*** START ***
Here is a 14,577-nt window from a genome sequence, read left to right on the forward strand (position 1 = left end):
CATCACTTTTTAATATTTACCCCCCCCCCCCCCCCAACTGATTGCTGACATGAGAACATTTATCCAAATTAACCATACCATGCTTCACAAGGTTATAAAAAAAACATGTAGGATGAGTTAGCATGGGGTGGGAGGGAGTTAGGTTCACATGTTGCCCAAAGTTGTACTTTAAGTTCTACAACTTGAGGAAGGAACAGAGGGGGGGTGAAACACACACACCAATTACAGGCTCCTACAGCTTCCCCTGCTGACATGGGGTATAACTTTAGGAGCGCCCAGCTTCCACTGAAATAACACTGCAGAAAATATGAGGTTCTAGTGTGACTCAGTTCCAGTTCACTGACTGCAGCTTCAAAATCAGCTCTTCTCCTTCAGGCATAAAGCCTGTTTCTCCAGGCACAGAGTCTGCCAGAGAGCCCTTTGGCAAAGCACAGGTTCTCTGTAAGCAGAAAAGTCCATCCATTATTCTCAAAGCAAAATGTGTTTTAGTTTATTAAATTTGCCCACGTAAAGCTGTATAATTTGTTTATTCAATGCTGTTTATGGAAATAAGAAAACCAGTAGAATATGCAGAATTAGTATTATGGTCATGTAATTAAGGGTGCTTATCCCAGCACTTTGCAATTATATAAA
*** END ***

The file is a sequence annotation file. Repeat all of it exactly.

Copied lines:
Here is a 14,577-nt window from a genome sequence, read left to right on the forward strand (position 1 = left end):
CATCACTTTTTAATATTTACCCCCCCCCCCCCCCCAACTGATTGCTGACATGAGAACATTTATCCAAATTAACCATACCATGCTTCACAAGGTTATAAAAAAAACATGTAGGATGAGTTAGCATGGGGTGGGAGGGAGTTAGGTTCACATGTTGCCCAAAGTTGTACTTTAAGTTCTACAACTTGAGGAAGGAACAGAGGGGGGGTGAAACACACACACCAATTACAGGCTCCTACAGCTTCCCCTGCTGACATGGGGTATAACTTTAGGAGCGCCCAGCTTCCACTGAAATAACACTGCAGAAAATATGAGGTTCTAGTGTGACTCAGTTCCAGTTCACTGACTGCAGCTTCAAAATCAGCTCTTCTCCTTCAGGCATAAAGCCTGTTTCTCCAGGCACAGAGTCTGCCAGAGAGCCCTTTGGCAAAGCACAGGTTCTCTGTAAGCAGAAAAGTCCATCCATTATTCTCAAAGCAAAATGTGTTTTAGTTTATTAAATTTGCCCACGTAAAGCTGTATAATTTGTTTATTCAATGCTGTTTATGGAAATAAGAAAACCAGTAGAATATGCAGAATTAGTATTATGGTCATGTAATTAAGGGTGCTTATCCCAGCACTTTGCAATTATATAAA